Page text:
Healthy Sending Means Going Along with Those You Send

You will do well to send them on their journey in a manner worthy of God. For they have gone out for the sake of the name, accepting nothing from the Gentiles. Therefore we ought to support people like these, that we may be fellow workers for the truth. 3 John 6-8, ESV

When I first became a missions pastor in 2000, I knew immediately what I wanted to do. Drawing from my own experience living as a missionary in Russia, I wanted to lead a church to not only send missionaries, but also to go with them as full partners. A church that was not just mission-minded, but one that worked alongside their sent ones and was an active part of helping reach people with the gospel.

The opportunity to implement this idea came right away when our church adopted a people group in Africa. Shortly thereafter, we sent a couple from our church to work with our adopted people, among whom were no known believers. Since this journey began, we’ve worked in many places, and we’ve made mistakes.

The Bible places the task of reaching the unreached squarely on the church, which means we cannot pass it off solely to a para-church group or a missions agency.

Through our mistakes, we’ve learned what it takes to be a church that not only sends people out, but also stays the course. The church owns the responsibility of reaching the nations, and it cannot be achieved unless we both send and go well. The following are four of the key components that have helped us not only be a better sending church, but also go well with those we send.

1. Long Term Strategic Engagement

Our church is unequivocally in this for the long haul. We are committed to both those we send and the people to whom we send until a self-replicating church is planted among them. The Bible places the task of reaching the unreached squarely on the church, which means we cannot pass it off solely to a para-church group or a missions agency. The church is as much a part of the team that is reaching people as the missionaries on the field.

By making a long-term commitment to a particular people and place, we are positioned to be among them, even long after our missionaries leave. In fact, the original missionaries we sent out are no longer working among our adopted people, yet our church is still working with other missionaries who have answered the call to work among them. We are fully committed to them, long-term.

2. Missionary Support Teams

Before missionaries leave for the field, we work with them to develop a missionary support team, which is comprised of lay people in our church who act as a support for them in their ministry. This teams acts as a conduit of communication to both the staff and the congregation. It also plans trips, helps develop strategy ideas with the field, and provides love, prayer, and emotional support.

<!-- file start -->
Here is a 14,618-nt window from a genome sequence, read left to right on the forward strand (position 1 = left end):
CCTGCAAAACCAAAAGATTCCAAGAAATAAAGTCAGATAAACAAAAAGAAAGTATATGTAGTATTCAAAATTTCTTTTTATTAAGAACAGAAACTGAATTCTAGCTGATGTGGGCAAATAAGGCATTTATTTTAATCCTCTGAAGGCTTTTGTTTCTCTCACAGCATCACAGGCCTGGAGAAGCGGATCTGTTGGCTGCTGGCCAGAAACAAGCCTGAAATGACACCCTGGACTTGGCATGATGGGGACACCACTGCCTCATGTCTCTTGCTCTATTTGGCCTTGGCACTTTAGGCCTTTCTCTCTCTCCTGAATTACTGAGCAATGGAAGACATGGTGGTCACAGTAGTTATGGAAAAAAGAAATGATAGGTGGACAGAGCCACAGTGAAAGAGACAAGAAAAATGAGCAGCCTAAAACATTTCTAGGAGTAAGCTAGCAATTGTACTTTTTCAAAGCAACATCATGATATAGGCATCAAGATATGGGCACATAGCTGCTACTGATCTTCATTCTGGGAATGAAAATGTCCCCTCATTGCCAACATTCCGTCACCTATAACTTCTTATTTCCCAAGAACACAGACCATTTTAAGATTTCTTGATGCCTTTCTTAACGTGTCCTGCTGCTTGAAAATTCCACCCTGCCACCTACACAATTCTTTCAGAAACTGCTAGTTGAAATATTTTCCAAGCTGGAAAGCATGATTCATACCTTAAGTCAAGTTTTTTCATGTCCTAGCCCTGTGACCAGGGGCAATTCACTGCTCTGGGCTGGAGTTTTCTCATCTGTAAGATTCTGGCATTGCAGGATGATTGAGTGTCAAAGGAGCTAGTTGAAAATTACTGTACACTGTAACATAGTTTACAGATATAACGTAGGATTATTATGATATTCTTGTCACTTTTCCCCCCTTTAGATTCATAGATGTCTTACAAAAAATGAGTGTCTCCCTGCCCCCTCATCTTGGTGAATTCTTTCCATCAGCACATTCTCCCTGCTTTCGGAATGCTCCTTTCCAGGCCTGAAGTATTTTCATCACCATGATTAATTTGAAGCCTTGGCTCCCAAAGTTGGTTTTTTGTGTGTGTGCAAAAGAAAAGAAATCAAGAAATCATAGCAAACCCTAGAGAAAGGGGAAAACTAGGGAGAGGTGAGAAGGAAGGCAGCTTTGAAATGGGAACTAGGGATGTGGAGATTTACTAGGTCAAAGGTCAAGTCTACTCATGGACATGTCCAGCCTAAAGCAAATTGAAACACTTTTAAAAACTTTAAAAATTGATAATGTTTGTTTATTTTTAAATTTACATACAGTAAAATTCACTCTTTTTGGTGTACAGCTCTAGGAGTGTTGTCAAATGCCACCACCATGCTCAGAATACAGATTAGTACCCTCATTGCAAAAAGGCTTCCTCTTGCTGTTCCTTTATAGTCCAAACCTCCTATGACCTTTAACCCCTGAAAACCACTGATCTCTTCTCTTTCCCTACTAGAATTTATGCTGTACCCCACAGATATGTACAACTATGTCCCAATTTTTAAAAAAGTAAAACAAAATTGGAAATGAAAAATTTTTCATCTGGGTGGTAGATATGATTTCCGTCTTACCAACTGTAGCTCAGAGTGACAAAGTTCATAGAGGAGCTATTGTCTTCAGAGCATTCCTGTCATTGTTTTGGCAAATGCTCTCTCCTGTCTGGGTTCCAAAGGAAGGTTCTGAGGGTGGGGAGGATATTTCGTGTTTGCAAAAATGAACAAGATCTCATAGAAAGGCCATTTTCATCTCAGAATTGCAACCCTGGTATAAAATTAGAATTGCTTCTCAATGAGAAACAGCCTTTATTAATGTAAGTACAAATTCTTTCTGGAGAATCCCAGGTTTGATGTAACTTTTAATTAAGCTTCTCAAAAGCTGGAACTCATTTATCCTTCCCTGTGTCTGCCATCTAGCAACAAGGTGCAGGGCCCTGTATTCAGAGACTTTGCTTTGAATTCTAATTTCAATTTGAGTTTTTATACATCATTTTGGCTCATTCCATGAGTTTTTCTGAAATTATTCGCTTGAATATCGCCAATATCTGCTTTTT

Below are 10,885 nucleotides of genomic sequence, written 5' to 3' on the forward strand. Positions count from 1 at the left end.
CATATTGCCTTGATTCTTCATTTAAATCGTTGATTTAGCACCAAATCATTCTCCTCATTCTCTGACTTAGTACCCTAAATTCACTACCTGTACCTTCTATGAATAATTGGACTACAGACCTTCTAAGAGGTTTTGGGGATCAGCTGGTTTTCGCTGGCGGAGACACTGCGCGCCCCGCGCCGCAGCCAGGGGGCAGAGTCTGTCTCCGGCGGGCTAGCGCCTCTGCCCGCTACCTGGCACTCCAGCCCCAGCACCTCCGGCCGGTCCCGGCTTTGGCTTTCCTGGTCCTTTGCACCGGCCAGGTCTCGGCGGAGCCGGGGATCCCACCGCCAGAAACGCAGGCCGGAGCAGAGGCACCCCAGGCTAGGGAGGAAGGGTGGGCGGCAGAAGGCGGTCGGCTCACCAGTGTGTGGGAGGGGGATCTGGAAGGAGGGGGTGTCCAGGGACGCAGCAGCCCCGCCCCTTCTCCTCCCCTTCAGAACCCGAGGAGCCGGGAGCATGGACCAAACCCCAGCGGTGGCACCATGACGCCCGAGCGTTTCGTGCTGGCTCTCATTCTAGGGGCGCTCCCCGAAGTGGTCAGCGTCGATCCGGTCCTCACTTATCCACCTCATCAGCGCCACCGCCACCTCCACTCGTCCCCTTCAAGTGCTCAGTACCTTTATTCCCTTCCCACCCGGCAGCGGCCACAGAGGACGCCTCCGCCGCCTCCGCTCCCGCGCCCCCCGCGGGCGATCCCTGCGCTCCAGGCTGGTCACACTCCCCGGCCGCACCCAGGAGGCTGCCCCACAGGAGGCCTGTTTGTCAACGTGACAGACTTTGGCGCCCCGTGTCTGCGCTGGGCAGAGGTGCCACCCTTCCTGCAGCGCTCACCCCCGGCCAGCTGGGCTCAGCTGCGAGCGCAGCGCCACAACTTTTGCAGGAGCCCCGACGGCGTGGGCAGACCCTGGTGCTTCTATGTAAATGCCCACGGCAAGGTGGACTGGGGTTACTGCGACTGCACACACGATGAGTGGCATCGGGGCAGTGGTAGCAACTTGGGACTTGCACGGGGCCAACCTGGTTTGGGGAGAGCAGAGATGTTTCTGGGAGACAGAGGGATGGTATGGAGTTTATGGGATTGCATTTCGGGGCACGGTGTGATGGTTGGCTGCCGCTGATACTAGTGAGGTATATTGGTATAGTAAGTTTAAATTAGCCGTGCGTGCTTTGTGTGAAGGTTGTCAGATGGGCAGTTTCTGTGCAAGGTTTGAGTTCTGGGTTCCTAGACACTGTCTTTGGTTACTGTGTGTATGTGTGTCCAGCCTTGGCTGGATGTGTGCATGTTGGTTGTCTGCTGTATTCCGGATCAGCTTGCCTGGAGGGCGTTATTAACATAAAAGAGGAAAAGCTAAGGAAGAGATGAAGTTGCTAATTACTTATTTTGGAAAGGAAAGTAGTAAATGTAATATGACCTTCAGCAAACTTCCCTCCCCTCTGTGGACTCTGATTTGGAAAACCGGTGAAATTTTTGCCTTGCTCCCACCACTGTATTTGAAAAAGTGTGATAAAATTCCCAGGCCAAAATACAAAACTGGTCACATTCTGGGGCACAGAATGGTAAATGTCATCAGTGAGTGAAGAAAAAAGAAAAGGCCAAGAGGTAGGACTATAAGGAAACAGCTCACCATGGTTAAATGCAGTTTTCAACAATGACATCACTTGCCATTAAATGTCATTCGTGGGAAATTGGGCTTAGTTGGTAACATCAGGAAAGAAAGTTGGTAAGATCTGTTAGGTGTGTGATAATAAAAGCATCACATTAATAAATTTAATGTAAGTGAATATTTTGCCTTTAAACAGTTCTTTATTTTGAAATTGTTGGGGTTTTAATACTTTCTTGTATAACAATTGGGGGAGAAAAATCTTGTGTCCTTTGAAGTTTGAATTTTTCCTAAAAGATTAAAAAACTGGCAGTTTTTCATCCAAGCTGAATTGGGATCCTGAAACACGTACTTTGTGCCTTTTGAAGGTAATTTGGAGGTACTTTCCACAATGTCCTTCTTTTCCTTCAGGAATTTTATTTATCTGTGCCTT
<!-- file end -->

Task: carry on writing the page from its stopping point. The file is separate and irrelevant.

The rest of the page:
When there is a need, the support team is the first to know. These are important teams, so we offer them training in mission strategies so that they can be on the same page as our missionaries. The connection between our local church and missionaries on the field is absolutely dependent upon these teams.

3. Training Our Young People

We seek to build sending church DNA into our congregation at an early age. One of the ways we have done this is through training juniors and seniors in high school for a full year. They learn the biblical basis of missions and the same strategies our missionaries do. From the beginning, the idea that the church is the sending agency is engrained in them.

When the pastor and staff understand and communicate that God has given the church the primary responsibility for carrying out the great commission, amazing things happen.

At the end of the training, we take the entire group to work among unreached peoples in Africa, during which time they are able to put into practice what they have learned. They are required to do everything for themselves on the trip. They shop for food, prepare meals, clean up, and plan all of the activities.

The hands-on experience allows the students to glimpse what it is like to live in a cross-cultural setting. Even if they never become traditional long-term missionaries, they will be well-trained, with a clear understanding of what it takes to be a healthy sending church. Even if they leave our congregation after graduation, our prayer is that they will take what they have learned to their new churches and help them be healthy sending churches, as well.

4. All-Staff Engagement

We have found over the years that when the pastor and staff understand and communicate that God has given the church the primary responsibility for carrying out the great commission, amazing things happen. Everyone in the body of Christ has a role to play in order to see people from every tribe and nation around the throne worshipping the king as seen in Revelation 5:9.

Whether it is the children’s ministry, student ministry, worship ministry, or anything else in between, all play a vital part in helping a given church catch the vision of sending and preparing many to go. Church leaders play a key role in moving their churches this direction. If church leaders do not buy in, neither do the people they are leading. We must lead our churches to both send and go well.


Ken McLemore has served as the Missions Pastor at Liberty Baptist for the past 17 years. He can be found on twitter @nationsone.


On March 1, IMB will celebrate with Southern Baptists all over the country the sending out of our newest missionaries to peoples and places around the world. You and your churches can join in the celebration, either live, if you are in or around Richmond, or via Livestream around the world. Gather into small groups or watch it together as a church.  Here is a quick preview of what you’ll experience when you join in the celebration:


You can also dig into more information about becoming a sending church here, here, and here.